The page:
Another link I had found yesterday, right back here to iKC, back in November 2013 Ken Spielvogel posted on iKC about an IXL Schrade Wostenholm (image) that he had bought via eBay. Other than markings, and the absence of the little metal inlay in the handle, Ken's knife (forum link) looks almost identical to my grandfather's.

Comment by allanm on March 28, 2016 at 10:18

Having some trouble which I'm guessing must be our proxy / content filter interfering, but I managed to upload a photo into my own album. Over time I'll show more of other knives I have managed to accumulate over the years and information IO have about them.

Comment by allanm on March 28, 2016 at 10:10

Hi, I'm hoping somebody will recognize, or help me confirm what I have found so far - some research is what led me to iKnifeCollector a few days ago. I have an old knife given to me by my dad, which was his dad's knife on a farm way back. My grandfather was born in South Africa but ended up farming in Rhodesia (now Zimbabwe) where I was born and raised.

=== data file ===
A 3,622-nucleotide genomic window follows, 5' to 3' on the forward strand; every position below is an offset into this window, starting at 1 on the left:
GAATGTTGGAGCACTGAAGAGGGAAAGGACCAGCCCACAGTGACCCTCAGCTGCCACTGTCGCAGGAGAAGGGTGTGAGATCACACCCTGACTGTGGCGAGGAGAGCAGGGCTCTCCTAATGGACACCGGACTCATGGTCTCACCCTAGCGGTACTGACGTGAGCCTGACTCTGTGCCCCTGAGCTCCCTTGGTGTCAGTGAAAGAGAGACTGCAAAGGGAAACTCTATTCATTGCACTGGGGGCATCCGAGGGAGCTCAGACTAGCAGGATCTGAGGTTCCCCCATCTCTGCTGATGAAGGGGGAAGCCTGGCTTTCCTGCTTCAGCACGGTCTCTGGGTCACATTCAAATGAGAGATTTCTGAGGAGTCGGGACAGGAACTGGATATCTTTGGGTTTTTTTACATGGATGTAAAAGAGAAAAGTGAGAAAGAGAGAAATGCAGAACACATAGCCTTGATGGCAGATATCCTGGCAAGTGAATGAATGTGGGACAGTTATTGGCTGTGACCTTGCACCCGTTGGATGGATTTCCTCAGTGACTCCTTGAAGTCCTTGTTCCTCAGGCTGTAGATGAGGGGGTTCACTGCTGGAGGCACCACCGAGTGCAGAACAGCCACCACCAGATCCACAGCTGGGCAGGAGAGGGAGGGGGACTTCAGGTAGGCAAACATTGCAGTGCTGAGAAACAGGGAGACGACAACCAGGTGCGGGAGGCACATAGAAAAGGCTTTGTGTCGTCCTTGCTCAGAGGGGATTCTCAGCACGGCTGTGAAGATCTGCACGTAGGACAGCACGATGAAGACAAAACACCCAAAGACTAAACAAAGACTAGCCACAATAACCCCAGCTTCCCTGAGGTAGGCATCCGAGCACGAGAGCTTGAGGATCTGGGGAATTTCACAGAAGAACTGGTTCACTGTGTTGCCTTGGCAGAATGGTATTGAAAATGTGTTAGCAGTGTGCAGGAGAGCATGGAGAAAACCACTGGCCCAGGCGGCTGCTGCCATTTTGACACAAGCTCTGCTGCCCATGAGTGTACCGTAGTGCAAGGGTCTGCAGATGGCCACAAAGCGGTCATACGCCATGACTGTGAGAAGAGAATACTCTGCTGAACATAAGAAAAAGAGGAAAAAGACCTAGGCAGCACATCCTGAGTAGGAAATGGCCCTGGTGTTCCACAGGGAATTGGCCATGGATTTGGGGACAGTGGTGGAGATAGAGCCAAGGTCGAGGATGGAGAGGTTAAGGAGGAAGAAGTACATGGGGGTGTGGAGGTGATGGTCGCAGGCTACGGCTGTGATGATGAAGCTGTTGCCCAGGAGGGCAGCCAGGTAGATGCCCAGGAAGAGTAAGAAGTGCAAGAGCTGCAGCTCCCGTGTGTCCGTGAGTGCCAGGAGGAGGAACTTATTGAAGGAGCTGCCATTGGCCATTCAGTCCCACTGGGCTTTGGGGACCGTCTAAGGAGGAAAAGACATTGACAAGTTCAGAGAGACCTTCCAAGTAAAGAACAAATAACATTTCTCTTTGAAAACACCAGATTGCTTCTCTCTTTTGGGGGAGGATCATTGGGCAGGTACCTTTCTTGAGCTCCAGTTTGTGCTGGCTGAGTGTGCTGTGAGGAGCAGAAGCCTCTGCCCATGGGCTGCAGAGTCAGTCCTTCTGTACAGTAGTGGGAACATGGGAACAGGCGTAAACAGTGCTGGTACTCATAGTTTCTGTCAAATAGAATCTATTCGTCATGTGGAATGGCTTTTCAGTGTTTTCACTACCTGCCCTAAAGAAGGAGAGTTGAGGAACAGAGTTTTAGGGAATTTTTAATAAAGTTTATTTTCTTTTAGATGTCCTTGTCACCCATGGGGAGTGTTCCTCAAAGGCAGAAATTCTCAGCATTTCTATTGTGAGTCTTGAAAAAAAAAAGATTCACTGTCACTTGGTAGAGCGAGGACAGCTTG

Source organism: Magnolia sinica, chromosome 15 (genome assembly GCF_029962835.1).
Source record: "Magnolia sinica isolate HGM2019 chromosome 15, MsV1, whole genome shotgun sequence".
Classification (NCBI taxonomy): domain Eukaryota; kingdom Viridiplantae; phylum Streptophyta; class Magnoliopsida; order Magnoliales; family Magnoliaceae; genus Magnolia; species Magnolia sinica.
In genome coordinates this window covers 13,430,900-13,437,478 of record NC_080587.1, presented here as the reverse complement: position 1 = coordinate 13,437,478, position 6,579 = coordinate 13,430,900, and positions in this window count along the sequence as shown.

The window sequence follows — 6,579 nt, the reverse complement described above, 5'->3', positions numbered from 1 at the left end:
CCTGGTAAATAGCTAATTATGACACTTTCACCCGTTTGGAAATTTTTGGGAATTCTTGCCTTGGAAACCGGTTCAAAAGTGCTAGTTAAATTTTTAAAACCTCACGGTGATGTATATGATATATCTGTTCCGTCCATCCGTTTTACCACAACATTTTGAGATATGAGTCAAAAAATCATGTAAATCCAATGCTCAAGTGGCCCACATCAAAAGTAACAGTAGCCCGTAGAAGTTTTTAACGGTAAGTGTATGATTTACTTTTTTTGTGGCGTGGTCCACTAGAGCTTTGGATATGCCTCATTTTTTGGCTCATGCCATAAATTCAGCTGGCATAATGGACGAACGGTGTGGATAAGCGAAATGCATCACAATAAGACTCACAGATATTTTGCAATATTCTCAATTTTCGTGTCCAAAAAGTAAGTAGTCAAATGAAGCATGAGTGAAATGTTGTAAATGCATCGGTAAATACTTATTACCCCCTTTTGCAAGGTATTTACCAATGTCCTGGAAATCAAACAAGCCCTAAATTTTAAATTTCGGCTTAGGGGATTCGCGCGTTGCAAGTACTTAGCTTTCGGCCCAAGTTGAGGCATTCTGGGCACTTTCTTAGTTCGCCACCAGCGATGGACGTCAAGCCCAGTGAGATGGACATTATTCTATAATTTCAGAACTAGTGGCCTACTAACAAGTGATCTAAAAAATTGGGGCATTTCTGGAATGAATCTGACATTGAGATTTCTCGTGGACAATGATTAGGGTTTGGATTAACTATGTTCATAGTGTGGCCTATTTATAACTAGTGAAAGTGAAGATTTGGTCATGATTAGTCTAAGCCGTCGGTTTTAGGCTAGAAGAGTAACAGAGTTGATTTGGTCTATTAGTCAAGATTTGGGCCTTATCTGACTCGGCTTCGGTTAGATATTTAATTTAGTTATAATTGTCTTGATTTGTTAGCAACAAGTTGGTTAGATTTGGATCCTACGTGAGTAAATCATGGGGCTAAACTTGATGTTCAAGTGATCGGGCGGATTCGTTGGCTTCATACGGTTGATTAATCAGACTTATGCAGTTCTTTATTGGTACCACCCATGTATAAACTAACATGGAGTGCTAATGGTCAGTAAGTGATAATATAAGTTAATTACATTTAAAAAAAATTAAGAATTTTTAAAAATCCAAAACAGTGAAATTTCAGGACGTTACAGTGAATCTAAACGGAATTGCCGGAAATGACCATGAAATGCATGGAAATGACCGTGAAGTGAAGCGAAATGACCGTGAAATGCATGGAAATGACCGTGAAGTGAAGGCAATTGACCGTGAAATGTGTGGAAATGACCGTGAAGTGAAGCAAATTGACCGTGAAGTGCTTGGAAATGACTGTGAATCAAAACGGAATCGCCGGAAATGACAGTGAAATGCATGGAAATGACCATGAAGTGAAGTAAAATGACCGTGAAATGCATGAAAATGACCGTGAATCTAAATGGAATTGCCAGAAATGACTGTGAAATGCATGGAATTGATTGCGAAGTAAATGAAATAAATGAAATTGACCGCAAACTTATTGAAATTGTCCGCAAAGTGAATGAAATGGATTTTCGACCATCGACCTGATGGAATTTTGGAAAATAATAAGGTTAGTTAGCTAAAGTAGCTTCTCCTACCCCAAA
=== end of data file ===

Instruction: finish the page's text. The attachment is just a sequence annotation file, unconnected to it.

I asked my dad over the weekend if he knew how old the knife is, I was guessing older than 1960 since my grandfather carried it while farming and I know by 1960 he had retired and was living in a small cottage near a city. My dad said he remembered his dad carrying the knife when he was just a small boy, so it came from at least 1936 or possibly older.

The only marking on the knife is "Stainless Steel" on one of the blades, other marks possibly just wore off over time since this was clearly my grandfather's work / every day carry knife and not a collector's item to him. My dad guessed it might be an IXL, which makes some sense since Rhodesia was a British colony and had a lot of British influence. Since the stainless steel stamp in the largest blade is still there and very well defined I think the chance of other stamping being work off is very remote - but maybe the little oval inlay, or the bolsters had less defined marks that could have worn off in 80 or so years.